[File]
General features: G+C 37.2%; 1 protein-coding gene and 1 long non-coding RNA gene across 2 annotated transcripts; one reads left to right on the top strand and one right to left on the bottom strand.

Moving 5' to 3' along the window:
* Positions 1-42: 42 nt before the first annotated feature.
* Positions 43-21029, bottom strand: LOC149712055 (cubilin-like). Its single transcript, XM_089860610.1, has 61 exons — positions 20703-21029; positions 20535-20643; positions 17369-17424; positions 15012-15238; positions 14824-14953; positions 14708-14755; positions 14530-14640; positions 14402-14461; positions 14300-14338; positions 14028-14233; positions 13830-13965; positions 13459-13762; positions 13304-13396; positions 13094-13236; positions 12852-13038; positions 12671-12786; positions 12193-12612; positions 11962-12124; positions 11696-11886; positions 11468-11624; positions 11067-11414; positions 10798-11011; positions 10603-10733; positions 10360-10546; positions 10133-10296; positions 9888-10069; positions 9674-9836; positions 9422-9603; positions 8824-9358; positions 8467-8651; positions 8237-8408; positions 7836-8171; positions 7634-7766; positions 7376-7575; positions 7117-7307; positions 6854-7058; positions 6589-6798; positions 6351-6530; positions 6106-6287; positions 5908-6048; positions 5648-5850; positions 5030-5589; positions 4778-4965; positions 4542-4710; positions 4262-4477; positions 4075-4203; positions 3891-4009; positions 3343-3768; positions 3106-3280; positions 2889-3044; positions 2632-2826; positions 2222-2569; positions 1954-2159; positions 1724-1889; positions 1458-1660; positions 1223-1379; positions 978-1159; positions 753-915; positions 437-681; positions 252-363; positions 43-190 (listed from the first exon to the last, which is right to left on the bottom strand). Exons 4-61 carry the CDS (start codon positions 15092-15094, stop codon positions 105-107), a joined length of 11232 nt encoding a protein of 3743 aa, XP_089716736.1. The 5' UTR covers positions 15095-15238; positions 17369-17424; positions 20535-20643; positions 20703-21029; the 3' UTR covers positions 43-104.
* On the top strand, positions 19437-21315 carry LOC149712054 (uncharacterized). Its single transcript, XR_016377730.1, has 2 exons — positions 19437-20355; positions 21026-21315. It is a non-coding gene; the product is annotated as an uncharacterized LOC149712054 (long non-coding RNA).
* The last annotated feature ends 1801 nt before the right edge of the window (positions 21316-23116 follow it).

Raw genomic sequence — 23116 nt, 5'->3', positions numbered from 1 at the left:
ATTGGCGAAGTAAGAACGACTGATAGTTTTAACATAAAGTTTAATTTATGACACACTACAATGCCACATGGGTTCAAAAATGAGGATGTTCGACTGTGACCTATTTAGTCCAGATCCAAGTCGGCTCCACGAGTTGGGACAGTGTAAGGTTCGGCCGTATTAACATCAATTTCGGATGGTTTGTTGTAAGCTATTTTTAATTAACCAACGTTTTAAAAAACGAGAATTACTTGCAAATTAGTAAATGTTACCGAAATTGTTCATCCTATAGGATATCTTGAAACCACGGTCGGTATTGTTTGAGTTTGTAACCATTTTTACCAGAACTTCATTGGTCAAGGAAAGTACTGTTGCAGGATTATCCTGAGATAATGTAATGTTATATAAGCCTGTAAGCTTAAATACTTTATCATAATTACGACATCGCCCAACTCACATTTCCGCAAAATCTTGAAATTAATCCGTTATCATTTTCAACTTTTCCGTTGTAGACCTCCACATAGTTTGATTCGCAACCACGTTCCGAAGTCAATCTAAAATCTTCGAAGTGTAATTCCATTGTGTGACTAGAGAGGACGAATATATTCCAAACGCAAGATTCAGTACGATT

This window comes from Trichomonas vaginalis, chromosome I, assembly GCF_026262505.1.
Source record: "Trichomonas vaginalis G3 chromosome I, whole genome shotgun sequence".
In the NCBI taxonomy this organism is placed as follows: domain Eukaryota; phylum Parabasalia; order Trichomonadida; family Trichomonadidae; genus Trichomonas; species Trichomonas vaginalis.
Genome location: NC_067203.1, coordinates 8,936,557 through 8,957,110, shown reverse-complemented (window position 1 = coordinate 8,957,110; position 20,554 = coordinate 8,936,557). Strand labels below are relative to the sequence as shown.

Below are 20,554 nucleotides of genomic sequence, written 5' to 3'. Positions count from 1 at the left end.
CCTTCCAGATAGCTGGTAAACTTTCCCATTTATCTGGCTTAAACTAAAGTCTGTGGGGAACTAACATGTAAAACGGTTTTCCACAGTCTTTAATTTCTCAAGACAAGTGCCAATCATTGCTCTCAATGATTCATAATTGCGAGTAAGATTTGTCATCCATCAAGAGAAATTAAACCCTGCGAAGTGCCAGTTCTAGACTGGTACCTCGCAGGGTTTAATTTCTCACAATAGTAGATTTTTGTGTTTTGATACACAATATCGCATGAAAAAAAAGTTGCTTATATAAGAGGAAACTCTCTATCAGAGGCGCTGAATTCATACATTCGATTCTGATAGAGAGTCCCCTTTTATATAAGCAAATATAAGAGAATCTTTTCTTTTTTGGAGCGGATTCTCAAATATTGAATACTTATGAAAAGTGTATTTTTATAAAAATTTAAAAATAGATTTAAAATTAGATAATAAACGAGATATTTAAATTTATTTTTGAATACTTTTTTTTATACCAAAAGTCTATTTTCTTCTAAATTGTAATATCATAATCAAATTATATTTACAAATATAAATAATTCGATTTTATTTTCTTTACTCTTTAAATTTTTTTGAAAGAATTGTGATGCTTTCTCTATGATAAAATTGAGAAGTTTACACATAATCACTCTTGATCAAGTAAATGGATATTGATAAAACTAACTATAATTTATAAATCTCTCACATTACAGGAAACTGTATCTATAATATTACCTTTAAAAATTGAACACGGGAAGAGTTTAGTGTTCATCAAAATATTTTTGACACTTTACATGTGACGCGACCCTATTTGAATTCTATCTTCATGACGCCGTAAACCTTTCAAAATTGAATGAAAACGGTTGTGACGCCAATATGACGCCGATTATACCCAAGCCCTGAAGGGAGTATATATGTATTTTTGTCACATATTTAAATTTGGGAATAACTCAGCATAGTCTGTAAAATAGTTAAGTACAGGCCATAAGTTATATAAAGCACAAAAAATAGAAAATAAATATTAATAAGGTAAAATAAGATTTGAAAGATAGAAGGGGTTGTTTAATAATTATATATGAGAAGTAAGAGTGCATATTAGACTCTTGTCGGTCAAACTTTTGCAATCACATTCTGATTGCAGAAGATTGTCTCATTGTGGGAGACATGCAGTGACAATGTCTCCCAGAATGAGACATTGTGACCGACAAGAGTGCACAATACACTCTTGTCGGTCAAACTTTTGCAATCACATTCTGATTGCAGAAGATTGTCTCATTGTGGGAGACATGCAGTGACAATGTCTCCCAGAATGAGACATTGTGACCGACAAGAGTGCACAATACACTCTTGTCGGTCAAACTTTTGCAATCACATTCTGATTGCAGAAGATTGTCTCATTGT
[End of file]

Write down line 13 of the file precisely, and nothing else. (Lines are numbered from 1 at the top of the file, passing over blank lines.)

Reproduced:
Below are 20,554 nucleotides of genomic sequence, written 5' to 3'. Positions count from 1 at the left end.